Even though Hossack in loaning Combs to the defendant thereby secured "the valuable asset of good will" of the defendant and her husband, as appellant suggests, that fact would not justify a court in declaring as a matter of law that Combs was the servant of Hossack at the time of the negligent act. The question as to whose servant Combs was depended entirely on the fact found by the jury from the evidence adduced and the finding actually made was supported by competent testimony. In the case of Morris v. Payne, Director General of Railroads, 78 Pa. Super. 171, cited by appellant, it was admitted that the man whose negligent operation of the crane caused the injury complained of was the servant of the defendant. The court below held that despite that fact, the defendant was not liable because the service being rendered by the railroad company at the time of the accident was a gratituous one to the shipper and the court directed a nonsuit to be entered. The Superior Court reversed the judgment of the court below on the ground that since the crane operator was not in any sense subject to the shipper's direction, the responsibility for his acts could not be shifted from the railroad company to the shipper. In the case before us the evidence shows that the operation of the automobile was subject to the defendant's direction from the time the car left the garage.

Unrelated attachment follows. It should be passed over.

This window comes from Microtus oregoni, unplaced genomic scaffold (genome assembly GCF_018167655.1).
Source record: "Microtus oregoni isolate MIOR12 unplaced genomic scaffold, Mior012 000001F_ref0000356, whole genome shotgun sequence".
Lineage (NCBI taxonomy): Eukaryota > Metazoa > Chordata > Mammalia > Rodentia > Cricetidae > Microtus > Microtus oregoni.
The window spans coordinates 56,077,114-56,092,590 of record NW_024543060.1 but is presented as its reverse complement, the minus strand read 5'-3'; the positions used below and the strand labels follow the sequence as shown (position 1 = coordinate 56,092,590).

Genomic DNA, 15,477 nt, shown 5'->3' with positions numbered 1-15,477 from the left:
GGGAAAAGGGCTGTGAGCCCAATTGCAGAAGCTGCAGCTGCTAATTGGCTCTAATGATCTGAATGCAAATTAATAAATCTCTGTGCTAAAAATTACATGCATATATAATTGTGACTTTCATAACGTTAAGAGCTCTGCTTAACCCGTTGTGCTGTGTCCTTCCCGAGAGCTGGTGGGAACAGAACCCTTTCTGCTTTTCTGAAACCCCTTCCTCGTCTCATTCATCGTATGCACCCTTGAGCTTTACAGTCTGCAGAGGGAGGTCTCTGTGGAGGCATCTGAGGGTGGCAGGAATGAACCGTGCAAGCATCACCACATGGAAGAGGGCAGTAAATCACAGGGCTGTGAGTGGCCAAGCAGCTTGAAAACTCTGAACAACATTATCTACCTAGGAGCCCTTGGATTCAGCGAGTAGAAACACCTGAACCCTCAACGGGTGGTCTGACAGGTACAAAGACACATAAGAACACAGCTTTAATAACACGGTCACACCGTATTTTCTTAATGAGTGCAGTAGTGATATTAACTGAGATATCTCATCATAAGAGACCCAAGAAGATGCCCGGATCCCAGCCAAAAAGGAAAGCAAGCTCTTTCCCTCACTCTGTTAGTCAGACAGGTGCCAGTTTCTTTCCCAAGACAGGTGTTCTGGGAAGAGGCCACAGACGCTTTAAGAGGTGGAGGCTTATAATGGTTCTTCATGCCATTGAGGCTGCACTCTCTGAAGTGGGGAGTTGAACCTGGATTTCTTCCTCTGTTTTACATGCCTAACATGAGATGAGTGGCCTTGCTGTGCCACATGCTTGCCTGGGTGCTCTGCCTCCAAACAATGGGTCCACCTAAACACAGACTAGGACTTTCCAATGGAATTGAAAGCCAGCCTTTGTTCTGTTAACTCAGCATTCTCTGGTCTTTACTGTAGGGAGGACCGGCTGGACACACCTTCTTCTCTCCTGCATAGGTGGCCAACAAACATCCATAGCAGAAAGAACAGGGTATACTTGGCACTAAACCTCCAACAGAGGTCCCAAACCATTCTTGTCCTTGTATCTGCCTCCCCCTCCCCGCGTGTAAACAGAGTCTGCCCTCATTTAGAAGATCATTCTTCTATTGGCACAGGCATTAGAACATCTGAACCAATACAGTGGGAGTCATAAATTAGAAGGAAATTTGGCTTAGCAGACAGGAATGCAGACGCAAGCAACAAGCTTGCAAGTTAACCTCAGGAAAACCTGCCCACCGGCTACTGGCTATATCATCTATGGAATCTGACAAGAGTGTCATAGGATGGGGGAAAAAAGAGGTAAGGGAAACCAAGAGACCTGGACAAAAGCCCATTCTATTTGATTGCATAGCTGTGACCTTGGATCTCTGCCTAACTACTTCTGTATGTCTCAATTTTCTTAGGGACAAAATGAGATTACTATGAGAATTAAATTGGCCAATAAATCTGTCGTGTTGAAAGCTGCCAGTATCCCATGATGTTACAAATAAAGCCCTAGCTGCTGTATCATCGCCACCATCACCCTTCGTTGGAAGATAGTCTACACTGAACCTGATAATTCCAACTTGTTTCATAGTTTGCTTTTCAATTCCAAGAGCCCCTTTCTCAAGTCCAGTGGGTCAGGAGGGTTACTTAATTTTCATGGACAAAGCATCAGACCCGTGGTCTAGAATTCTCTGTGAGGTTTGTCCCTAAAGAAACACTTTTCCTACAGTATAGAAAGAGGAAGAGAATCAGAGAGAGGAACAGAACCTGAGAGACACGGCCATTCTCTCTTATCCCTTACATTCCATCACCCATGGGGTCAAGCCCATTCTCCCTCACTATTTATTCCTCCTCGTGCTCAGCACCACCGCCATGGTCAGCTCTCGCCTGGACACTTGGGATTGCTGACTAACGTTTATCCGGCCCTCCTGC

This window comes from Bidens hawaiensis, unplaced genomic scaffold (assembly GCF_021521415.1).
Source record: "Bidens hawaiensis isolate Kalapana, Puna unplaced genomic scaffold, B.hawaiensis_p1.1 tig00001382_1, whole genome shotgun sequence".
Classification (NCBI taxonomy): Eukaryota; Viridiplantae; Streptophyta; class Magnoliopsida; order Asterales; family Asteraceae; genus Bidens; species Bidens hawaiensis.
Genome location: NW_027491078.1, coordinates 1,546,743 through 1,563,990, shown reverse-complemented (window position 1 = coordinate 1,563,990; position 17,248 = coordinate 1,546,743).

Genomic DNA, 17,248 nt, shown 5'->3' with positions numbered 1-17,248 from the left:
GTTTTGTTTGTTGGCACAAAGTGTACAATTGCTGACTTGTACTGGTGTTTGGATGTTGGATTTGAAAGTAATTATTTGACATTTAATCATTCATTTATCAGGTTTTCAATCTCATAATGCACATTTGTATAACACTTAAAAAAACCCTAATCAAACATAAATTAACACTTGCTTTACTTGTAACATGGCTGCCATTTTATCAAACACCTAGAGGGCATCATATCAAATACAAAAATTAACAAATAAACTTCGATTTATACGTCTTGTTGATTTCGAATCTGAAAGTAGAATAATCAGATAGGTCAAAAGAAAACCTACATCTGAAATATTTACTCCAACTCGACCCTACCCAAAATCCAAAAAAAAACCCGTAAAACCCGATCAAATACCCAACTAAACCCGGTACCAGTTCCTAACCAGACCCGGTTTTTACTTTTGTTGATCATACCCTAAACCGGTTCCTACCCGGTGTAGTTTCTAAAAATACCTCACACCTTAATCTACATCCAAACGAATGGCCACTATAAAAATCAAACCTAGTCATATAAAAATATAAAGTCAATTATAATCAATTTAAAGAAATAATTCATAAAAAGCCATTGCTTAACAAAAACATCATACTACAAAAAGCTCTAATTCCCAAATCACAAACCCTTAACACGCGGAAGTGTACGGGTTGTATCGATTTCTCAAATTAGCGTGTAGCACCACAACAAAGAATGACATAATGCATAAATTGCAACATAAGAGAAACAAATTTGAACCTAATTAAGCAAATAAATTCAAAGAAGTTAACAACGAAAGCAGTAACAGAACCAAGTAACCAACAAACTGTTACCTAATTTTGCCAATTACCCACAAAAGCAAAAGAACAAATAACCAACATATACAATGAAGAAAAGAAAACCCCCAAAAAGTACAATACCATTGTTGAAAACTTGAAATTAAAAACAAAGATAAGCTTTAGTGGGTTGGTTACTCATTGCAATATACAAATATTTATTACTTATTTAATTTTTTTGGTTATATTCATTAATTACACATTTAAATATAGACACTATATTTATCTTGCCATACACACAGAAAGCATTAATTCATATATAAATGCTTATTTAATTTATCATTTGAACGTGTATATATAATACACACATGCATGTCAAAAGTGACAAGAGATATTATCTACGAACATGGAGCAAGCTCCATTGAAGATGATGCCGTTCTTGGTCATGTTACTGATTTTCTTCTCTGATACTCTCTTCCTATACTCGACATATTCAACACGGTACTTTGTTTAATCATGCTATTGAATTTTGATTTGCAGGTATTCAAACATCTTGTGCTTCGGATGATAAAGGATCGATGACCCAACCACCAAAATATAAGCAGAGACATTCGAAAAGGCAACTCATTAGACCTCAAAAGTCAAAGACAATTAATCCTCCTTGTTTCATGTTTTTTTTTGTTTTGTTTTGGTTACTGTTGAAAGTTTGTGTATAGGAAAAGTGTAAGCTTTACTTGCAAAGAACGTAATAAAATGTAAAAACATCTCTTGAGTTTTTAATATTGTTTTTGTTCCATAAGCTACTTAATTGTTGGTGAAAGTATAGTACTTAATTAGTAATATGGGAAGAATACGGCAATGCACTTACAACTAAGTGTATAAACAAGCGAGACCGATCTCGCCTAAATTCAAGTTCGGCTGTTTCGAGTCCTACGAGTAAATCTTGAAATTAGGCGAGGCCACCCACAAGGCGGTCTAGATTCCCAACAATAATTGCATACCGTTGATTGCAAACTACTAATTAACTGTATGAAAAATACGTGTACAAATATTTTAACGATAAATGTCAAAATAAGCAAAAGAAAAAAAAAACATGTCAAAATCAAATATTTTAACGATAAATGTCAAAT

The defendant also contends that since her husband was the owner of the car, she in sending for it acted only as his agent. We cannot agree that the permissive use of Diesinger's car by his wife made her his agent or servant while using the car. Testimony offered in behalf of plaintiff showed that the defendant summoned the car so that she might be able to keep an appointment with her physician and therefore the inference is legitimate that when the car was being taken to her by Combs, it was being used for her benefit exclusively. There is no evidence that when Combs was bringing the car to her in compliance with her request that the car was then engaged in furthering her husband's business.
The reasoning in Piquet et ux. v. Wazelle, 288 Pa. 463, supports the conclusion that there was no legal liability on the husband when his wife uses the car under circumstances such as are found here.
The judgment is affirmed.